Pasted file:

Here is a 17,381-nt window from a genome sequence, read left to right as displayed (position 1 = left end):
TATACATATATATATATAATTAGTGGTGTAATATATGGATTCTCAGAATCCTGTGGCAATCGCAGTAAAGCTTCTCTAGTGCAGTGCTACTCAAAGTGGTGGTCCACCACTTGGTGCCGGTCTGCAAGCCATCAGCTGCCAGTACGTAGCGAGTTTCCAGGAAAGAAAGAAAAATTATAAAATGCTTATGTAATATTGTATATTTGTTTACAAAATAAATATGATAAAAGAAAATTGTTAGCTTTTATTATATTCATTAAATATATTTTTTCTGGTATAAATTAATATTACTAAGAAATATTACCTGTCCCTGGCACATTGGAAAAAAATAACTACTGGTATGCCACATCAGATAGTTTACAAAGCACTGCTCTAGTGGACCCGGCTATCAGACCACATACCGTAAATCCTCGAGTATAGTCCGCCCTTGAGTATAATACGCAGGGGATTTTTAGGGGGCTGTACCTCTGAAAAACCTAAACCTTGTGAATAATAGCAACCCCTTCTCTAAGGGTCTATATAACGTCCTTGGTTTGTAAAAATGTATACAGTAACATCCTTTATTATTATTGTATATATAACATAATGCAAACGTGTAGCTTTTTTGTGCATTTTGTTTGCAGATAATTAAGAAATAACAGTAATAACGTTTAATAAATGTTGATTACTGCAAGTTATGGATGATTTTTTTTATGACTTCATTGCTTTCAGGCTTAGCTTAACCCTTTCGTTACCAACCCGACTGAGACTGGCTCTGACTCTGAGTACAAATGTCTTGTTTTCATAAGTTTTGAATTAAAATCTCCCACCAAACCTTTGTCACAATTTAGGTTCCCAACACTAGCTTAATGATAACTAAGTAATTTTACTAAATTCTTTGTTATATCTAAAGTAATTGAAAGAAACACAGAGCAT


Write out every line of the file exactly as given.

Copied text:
Here is a 17,381-nt window from a genome sequence, read left to right as displayed (position 1 = left end):
TATACATATATATATATAATTAGTGGTGTAATATATGGATTCTCAGAATCCTGTGGCAATCGCAGTAAAGCTTCTCTAGTGCAGTGCTACTCAAAGTGGTGGTCCACCACTTGGTGCCGGTCTGCAAGCCATCAGCTGCCAGTACGTAGCGAGTTTCCAGGAAAGAAAGAAAAATTATAAAATGCTTATGTAATATTGTATATTTGTTTACAAAATAAATATGATAAAAGAAAATTGTTAGCTTTTATTATATTCATTAAATATATTTTTTCTGGTATAAATTAATATTACTAAGAAATATTACCTGTCCCTGGCACATTGGAAAAAAATAACTACTGGTATGCCACATCAGATAGTTTACAAAGCACTGCTCTAGTGGACCCGGCTATCAGACCACATACCGTAAATCCTCGAGTATAGTCCGCCCTTGAGTATAATACGCAGGGGATTTTTAGGGGGCTGTACCTCTGAAAAACCTAAACCTTGTGAATAATAGCAACCCCTTCTCTAAGGGTCTATATAACGTCCTTGGTTTGTAAAAATGTATACAGTAACATCCTTTATTATTATTGTATATATAACATAATGCAAACGTGTAGCTTTTTTGTGCATTTTGTTTGCAGATAATTAAGAAATAACAGTAATAACGTTTAATAAATGTTGATTACTGCAAGTTATGGATGATTTTTTTTATGACTTCATTGCTTTCAGGCTTAGCTTAACCCTTTCGTTACCAACCCGACTGAGACTGGCTCTGACTCTGAGTACAAATGTCTTGTTTTCATAAGTTTTGAATTAAAATCTCCCACCAAACCTTTGTCACAATTTAGGTTCCCAACACTAGCTTAATGATAACTAAGTAATTTTACTAAATTCTTTGTTATATCTAAAGTAATTGAAAGAAACACAGAGCAT